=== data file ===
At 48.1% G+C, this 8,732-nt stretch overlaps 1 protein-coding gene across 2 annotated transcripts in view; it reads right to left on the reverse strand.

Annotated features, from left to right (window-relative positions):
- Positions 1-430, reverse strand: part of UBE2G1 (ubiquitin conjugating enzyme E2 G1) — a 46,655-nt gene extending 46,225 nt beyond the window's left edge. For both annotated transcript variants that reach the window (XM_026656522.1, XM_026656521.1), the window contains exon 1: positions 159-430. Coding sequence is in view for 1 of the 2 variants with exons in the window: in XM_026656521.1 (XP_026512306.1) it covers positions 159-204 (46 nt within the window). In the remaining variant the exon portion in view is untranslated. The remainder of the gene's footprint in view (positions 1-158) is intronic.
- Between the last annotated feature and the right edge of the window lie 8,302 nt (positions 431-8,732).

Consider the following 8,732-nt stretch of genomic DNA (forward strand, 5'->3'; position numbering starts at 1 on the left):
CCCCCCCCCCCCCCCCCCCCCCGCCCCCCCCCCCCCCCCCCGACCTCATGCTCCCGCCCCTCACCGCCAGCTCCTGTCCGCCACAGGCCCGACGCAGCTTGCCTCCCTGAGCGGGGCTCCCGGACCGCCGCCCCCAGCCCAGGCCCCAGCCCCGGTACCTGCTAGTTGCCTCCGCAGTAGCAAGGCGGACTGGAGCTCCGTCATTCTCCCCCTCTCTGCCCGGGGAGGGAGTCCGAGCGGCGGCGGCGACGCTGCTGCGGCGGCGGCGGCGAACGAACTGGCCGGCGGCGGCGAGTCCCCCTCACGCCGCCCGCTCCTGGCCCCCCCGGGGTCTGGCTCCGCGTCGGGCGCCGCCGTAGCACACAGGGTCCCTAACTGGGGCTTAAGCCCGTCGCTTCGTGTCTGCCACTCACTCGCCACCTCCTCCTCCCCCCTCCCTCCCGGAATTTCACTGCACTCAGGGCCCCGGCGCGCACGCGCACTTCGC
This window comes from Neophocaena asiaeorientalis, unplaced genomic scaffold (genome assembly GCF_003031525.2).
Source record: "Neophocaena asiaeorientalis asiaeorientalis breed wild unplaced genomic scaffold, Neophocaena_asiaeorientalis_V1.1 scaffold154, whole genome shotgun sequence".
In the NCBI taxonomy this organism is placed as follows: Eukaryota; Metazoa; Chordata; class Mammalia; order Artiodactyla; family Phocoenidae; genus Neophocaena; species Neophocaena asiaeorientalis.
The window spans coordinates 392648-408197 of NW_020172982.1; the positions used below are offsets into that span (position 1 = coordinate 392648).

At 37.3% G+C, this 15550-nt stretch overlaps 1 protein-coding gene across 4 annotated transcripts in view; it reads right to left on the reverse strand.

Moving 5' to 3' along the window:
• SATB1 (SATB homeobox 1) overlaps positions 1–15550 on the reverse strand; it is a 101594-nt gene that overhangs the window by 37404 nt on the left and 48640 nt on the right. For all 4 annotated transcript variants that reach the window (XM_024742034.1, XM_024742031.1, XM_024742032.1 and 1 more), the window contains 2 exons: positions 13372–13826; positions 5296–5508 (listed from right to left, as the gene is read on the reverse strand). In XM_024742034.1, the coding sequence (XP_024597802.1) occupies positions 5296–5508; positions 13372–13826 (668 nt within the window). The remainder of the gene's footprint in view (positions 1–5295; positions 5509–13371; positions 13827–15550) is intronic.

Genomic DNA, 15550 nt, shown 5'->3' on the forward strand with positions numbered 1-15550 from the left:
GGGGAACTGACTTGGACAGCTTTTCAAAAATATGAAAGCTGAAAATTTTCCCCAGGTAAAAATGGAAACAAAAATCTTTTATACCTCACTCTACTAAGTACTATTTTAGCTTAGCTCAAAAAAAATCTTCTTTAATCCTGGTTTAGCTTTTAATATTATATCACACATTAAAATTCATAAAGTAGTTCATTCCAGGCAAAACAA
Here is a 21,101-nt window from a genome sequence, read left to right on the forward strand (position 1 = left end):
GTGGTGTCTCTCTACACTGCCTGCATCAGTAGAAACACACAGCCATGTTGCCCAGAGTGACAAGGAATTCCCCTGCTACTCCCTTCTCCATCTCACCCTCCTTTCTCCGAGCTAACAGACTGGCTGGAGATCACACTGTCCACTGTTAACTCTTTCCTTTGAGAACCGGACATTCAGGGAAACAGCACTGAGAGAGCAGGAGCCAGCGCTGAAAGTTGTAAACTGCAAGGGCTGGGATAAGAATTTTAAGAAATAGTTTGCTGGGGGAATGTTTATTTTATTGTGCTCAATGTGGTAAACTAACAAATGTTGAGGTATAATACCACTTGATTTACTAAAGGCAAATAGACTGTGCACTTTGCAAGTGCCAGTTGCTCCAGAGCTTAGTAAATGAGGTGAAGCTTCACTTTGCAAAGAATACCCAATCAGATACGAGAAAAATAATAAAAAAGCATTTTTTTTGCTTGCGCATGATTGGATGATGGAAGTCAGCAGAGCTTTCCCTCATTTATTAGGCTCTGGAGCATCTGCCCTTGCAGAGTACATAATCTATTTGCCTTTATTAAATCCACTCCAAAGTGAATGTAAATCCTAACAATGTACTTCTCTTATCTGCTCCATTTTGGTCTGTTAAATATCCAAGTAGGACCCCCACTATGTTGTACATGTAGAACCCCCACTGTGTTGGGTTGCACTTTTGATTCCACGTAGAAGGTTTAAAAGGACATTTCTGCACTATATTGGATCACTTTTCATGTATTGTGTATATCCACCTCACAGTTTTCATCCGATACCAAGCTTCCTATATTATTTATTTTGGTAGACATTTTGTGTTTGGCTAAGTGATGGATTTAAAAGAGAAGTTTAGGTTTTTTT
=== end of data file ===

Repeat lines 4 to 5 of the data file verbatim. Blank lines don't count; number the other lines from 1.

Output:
- Between the last annotated feature and the right edge of the window lie 8,302 nt (positions 431-8,732).

Consider the following 8,732-nt stretch of genomic DNA (forward strand, 5'->3'; position numbering starts at 1 on the left):